Imagine a world without wildlife. There are many areas on our planet that are totally devoid of all things wild, thanks to man’s intolerance or greed. The point is, man has simply bulldozed his way through the territory of indigenous wildlife without giving a thought to the wild creatures that live there – the only homes they have ever known. They don’t have a voice to raise concern over the way they are being treated.
In this portion of the planet, it’s the little Vervet monkeys and the mongoose families that have been here forever but who are finding it extremely difficult to find new homes when we keep digging them up or tearing them down. Vervets in particular have been in the news a lot lately and we want to focus on how, instead of treating them like pariahs and harming them, we learn to co-exist with them and understand them.
Fortunately for the Vervet families, there is an amazing group of people who have got together to donate their time and energy to deal with monkeys that have been persecuted or harmed by people in KZN. They are the people from Monkey Helpline, a group of volunteers who got together over 20 years ago to help educate people about the reasons why monkeys behave the way they do, the things people should and should not do when monkeys are around and how to humanely coax them away from places where they are not welcome. Monkeys will not attack and bite people unless they have been threatened and they don’t carry rabies (absolutely no documented cases).
Incidentally, a troop of monkeys is bonded to its territory through a matrilineal line that spans many generations. Female Vervets never leave their territory, so the monkeys that you see in your area descend from females who lived in the same area thousands of years ago. Even when we destroy their territory, they cannot leave. They simply have to learn to survive in a monkey unfriendly world. Let’s change that! They need and deserve our tolerance and understanding.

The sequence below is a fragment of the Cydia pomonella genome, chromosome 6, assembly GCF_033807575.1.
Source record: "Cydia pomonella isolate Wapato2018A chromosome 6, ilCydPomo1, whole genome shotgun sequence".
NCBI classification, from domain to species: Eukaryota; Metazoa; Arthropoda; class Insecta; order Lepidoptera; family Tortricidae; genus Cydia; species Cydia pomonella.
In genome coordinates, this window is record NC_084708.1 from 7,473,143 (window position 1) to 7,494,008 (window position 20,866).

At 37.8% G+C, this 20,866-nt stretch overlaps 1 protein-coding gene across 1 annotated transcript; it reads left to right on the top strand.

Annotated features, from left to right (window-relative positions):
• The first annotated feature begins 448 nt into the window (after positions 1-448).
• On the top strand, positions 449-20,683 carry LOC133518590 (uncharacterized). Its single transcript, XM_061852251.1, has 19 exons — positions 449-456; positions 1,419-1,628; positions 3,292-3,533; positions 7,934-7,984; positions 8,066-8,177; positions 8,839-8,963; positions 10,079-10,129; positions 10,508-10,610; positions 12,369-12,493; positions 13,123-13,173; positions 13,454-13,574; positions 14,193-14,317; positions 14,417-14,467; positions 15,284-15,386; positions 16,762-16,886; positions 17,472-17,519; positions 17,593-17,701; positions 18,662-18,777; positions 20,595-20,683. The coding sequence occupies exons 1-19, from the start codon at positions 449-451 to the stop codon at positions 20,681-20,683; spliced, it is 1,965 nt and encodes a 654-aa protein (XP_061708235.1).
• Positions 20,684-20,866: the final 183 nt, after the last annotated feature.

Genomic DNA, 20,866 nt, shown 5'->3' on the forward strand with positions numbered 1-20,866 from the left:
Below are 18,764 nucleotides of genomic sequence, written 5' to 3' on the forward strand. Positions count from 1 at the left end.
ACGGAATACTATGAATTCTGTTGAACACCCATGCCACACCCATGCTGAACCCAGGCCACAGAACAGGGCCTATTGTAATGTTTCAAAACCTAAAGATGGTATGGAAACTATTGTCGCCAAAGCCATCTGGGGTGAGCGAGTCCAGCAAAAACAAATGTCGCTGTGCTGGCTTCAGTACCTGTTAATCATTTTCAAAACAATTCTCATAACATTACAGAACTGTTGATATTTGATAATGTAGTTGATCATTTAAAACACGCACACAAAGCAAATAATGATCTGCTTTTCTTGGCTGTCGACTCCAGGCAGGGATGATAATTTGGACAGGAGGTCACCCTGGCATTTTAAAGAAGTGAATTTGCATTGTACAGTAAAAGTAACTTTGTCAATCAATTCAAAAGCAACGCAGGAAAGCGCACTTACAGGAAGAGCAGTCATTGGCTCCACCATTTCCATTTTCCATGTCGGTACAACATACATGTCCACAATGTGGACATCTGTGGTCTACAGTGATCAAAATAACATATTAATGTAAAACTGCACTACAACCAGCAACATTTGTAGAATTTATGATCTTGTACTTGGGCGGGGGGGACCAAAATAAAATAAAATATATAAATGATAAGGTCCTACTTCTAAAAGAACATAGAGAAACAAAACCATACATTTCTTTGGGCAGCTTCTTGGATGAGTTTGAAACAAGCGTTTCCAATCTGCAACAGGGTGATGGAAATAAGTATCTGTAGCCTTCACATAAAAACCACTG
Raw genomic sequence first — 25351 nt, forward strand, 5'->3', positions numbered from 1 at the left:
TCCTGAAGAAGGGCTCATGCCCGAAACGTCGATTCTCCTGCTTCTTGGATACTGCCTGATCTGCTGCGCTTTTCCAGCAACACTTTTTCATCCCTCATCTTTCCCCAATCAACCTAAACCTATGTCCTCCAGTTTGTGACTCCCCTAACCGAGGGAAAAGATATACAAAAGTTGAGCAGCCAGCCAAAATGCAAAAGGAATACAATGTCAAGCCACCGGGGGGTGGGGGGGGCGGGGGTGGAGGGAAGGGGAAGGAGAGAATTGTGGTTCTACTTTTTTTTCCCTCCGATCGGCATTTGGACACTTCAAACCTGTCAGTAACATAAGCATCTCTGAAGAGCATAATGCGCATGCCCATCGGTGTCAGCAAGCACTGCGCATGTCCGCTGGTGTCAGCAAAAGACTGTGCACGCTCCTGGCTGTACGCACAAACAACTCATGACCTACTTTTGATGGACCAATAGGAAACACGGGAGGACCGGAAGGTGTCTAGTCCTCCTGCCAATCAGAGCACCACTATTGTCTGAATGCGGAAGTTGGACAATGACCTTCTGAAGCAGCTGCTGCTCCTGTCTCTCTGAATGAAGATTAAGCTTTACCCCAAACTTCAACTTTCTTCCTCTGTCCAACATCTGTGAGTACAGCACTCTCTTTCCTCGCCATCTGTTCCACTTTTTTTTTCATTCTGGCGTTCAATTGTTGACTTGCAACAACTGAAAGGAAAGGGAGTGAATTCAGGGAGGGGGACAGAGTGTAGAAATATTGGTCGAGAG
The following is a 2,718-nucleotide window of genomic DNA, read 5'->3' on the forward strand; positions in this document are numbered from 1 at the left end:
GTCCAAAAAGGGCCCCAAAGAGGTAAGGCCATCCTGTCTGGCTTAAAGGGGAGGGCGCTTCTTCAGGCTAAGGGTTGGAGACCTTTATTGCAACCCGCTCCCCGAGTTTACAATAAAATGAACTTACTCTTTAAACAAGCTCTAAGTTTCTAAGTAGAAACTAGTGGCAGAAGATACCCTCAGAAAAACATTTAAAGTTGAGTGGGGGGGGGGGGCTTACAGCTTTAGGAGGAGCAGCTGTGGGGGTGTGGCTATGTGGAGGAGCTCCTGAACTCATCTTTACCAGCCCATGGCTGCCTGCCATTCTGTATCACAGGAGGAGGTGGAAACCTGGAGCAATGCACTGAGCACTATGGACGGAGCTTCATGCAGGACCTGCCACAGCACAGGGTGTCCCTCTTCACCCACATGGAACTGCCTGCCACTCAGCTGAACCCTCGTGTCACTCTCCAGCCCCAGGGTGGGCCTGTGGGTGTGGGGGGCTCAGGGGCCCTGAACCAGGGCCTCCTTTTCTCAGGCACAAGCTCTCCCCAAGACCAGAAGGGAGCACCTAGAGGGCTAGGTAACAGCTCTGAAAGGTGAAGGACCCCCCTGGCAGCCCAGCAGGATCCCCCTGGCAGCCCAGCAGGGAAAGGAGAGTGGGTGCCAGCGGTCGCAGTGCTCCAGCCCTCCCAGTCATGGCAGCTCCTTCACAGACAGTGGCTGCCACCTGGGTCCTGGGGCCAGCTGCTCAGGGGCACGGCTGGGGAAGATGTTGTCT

If you are already a fan of the Vervet and would like to do something to help these amazing little creatures then please get involved. If you are not a fan and feel that you need to know more please get in touch:
Monkey Helpline KZN: www.monkeyhelpline.co.za
Rescue & Co-ordinator Ballito – Craig 0836614000
Rescue: Callum 0767095802 & Etienne 078739839
Public Relations & Rescue Ballito – Laura 0826829484
As mentioned, these people are all volunteers. Monkey Helpline needs financial assistance and they would also be grateful for donations of: blankets, towels, gum poles to maintain enclosures, old newspapers, cleaning products, fruit and veg, hand sanitizers, baby formula, cat boxes, flashlights and head torches, binoculars, raincoats, bush socks, hiking boots, sun glasses, water bottles, tools, nails and screws, vehicle spares, tyres, office equipment, building materials, spades, shovels, picks and axes. They also need help with: printing, hosting fundraisers, legal assistance, locating corporate sponsors, celebrity endorsements and vehicle maintenance and spares.
Contact me on firstname.lastname@example.org if you would like to voice your opinion or if you have any consumer related queries. Thanks to everyone who got in touch after my last column on the hazardous patches on the N2 between Ballito and Stanger. I keep following up with Ridhwaan Mahomed (email@example.com. Telephone 03339228141) the SANRAL person who deals with this stretch of road, and yes, SANRAL are still waiting for funding from treasury so that they can appoint a new contractor.